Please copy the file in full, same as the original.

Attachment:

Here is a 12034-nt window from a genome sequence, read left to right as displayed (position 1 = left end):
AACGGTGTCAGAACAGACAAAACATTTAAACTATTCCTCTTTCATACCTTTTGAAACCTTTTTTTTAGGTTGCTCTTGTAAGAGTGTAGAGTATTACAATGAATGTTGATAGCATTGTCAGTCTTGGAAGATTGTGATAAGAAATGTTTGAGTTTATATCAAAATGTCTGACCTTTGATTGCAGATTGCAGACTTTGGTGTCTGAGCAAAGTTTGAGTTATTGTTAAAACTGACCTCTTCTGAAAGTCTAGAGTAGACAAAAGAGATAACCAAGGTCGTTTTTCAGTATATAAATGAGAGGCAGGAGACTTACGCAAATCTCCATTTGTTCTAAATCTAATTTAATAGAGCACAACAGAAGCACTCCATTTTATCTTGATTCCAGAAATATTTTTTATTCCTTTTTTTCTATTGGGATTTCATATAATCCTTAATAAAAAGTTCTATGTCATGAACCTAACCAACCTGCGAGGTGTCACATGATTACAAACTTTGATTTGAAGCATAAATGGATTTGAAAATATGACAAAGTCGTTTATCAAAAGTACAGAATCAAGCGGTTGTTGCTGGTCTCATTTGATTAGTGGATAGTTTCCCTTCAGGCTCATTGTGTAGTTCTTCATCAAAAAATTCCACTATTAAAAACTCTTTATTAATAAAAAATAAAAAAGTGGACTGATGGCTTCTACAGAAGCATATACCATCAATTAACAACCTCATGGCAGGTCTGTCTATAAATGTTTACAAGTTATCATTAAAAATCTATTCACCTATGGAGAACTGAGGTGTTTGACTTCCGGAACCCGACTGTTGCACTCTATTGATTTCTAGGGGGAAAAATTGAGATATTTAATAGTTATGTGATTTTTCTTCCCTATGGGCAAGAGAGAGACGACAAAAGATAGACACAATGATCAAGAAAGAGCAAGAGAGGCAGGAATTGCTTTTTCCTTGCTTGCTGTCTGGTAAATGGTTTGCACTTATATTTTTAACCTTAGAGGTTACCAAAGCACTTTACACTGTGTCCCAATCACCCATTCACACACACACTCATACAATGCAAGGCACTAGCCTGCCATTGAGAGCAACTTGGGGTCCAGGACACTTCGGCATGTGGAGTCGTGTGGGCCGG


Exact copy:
Here is a 12034-nt window from a genome sequence, read left to right as displayed (position 1 = left end):
AACGGTGTCAGAACAGACAAAACATTTAAACTATTCCTCTTTCATACCTTTTGAAACCTTTTTTTTAGGTTGCTCTTGTAAGAGTGTAGAGTATTACAATGAATGTTGATAGCATTGTCAGTCTTGGAAGATTGTGATAAGAAATGTTTGAGTTTATATCAAAATGTCTGACCTTTGATTGCAGATTGCAGACTTTGGTGTCTGAGCAAAGTTTGAGTTATTGTTAAAACTGACCTCTTCTGAAAGTCTAGAGTAGACAAAAGAGATAACCAAGGTCGTTTTTCAGTATATAAATGAGAGGCAGGAGACTTACGCAAATCTCCATTTGTTCTAAATCTAATTTAATAGAGCACAACAGAAGCACTCCATTTTATCTTGATTCCAGAAATATTTTTTATTCCTTTTTTTCTATTGGGATTTCATATAATCCTTAATAAAAAGTTCTATGTCATGAACCTAACCAACCTGCGAGGTGTCACATGATTACAAACTTTGATTTGAAGCATAAATGGATTTGAAAATATGACAAAGTCGTTTATCAAAAGTACAGAATCAAGCGGTTGTTGCTGGTCTCATTTGATTAGTGGATAGTTTCCCTTCAGGCTCATTGTGTAGTTCTTCATCAAAAAATTCCACTATTAAAAACTCTTTATTAATAAAAAATAAAAAAGTGGACTGATGGCTTCTACAGAAGCATATACCATCAATTAACAACCTCATGGCAGGTCTGTCTATAAATGTTTACAAGTTATCATTAAAAATCTATTCACCTATGGAGAACTGAGGTGTTTGACTTCCGGAACCCGACTGTTGCACTCTATTGATTTCTAGGGGGAAAAATTGAGATATTTAATAGTTATGTGATTTTTCTTCCCTATGGGCAAGAGAGAGACGACAAAAGATAGACACAATGATCAAGAAAGAGCAAGAGAGGCAGGAATTGCTTTTTCCTTGCTTGCTGTCTGGTAAATGGTTTGCACTTATATTTTTAACCTTAGAGGTTACCAAAGCACTTTACACTGTGTCCCAATCACCCATTCACACACACACTCATACAATGCAAGGCACTAGCCTGCCATTGAGAGCAACTTGGGGTCCAGGACACTTCGGCATGTGGAGTCGTGTGGGCCGG